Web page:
[...]

Which will it be? This is where things get interesting, because HP's advance spec sheet notes the Compaq 2133 will be offered with a choice of Windows Vista and Linux. There's no word on which flavour of the Penguin OS gets the gong, but on its business PC line HP already supports Asianux, Debian, Mandriva, Novell SUSE and Red Hat.


2. HP's new OmniBook?

Of course, the Compaq 2133 will be 15 years better than the OmniBook, with USB support, Wi-Fi, built-in webcam and other goodies. Sadly, the OS probably won't execute in ROM and the mouse probably won't pop out. Sadder still is that the Compaq 2133 is rumored to come with either Windows Vista or Linux, not Windows XP. Windows Vista is only slightly better than the OmniBook's Windows 3.1. Hopefully HP will offer a good flavor of Linux.


Other articles from the past year which speak about H-P and Linux:

1. The Penguin comes in from the cold

In fact, three months ago, Hewlett-Packard and Red Hat launched a pre-installed Linux desktop, the HP Compaq dx2250, in Australia.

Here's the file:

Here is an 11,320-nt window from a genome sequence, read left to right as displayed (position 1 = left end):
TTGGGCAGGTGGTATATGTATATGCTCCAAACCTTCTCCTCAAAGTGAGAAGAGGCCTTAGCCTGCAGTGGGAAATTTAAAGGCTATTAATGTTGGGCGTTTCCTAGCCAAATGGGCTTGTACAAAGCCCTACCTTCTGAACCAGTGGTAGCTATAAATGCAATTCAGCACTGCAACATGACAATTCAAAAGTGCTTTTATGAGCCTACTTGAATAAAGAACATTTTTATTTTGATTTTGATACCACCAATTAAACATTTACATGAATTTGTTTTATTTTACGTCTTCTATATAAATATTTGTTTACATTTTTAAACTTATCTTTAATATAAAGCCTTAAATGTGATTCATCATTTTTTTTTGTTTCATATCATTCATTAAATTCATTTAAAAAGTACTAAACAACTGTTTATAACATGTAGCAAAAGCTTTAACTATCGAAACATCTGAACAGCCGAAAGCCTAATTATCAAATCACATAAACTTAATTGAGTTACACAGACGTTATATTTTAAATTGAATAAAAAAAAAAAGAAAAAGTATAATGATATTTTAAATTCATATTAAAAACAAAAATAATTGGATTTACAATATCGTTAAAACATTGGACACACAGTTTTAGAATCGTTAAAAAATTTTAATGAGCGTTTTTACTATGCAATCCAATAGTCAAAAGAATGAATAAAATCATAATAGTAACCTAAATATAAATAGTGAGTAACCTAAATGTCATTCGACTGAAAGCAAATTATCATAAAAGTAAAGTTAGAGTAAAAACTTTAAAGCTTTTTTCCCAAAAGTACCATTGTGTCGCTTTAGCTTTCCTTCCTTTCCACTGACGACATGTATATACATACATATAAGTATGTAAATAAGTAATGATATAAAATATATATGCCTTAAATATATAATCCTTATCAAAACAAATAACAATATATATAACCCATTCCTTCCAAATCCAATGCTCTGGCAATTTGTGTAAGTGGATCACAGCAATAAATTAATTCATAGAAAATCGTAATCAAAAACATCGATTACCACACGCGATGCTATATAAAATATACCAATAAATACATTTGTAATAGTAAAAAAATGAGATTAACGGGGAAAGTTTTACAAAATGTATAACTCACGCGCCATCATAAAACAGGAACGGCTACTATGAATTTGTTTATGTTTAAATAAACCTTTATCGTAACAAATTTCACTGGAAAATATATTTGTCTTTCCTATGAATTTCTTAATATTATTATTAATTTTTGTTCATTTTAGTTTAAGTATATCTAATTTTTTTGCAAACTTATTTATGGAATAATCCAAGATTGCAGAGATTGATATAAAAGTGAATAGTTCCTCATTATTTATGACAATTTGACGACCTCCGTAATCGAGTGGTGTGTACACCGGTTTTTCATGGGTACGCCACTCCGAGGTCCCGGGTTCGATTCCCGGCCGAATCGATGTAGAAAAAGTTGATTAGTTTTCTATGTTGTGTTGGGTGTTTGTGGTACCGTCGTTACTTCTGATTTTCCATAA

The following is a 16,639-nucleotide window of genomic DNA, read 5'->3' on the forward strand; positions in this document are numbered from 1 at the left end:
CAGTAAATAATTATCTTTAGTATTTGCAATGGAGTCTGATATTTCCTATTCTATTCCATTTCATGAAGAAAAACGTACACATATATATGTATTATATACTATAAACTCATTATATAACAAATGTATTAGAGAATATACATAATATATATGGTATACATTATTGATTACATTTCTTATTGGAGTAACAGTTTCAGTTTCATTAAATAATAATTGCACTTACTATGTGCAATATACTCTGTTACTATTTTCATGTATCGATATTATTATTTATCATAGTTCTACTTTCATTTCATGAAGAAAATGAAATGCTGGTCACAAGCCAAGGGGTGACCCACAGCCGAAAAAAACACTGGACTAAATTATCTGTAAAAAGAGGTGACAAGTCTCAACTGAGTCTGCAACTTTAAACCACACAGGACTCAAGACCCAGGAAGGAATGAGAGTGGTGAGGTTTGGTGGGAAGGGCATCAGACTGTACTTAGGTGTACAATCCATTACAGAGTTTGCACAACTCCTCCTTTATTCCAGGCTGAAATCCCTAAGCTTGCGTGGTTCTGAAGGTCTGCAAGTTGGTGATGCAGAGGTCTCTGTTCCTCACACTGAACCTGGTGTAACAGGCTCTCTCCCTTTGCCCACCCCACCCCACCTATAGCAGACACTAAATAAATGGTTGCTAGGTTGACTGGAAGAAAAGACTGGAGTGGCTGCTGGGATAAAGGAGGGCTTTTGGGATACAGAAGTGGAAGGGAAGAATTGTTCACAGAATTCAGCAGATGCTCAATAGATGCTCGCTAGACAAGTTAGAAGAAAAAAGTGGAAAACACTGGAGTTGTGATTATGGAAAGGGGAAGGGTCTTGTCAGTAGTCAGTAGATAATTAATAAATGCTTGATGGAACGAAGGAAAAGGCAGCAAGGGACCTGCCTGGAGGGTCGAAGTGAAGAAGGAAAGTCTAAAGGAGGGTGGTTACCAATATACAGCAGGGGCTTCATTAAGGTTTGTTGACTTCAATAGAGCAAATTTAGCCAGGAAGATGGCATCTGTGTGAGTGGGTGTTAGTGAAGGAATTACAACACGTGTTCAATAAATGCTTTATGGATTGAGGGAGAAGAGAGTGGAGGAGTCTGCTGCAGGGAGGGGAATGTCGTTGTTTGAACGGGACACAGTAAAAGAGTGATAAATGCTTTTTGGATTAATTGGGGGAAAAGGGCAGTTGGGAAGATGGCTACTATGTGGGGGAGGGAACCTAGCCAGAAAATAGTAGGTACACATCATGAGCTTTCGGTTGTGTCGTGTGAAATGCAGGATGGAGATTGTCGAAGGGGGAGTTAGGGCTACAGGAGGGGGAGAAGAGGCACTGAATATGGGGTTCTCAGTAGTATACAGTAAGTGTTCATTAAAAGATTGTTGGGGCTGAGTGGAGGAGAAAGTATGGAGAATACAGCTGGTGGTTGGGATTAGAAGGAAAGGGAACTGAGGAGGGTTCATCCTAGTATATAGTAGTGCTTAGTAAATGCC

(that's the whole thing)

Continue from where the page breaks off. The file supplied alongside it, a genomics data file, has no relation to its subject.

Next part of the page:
Aimed at small to medium businesses, the dx2250 comes pre-loaded with the Red Hat Enterprise Linux 5 desktop operating system.

The desktop comes in myriad forms including AMD Athlon 64 X2 dual-core, AMD Athlon 64 and AMD Sempron processors, and prices start at $600.

The machine is sold through HP's reseller network and Red Hat offers technical support.


2. HP To Expand Effort On Linux PCs

Hewlett-Packard, the world's Number 1 PC maker, will try selling pre-loaded Linux on PCs in several countries as it expands a test program -- evaluating a market that some competitors have already entered -- as it moves its personal computer business into a new generation of form factors and functionality.


3. HP offers peek at next-gen gadgets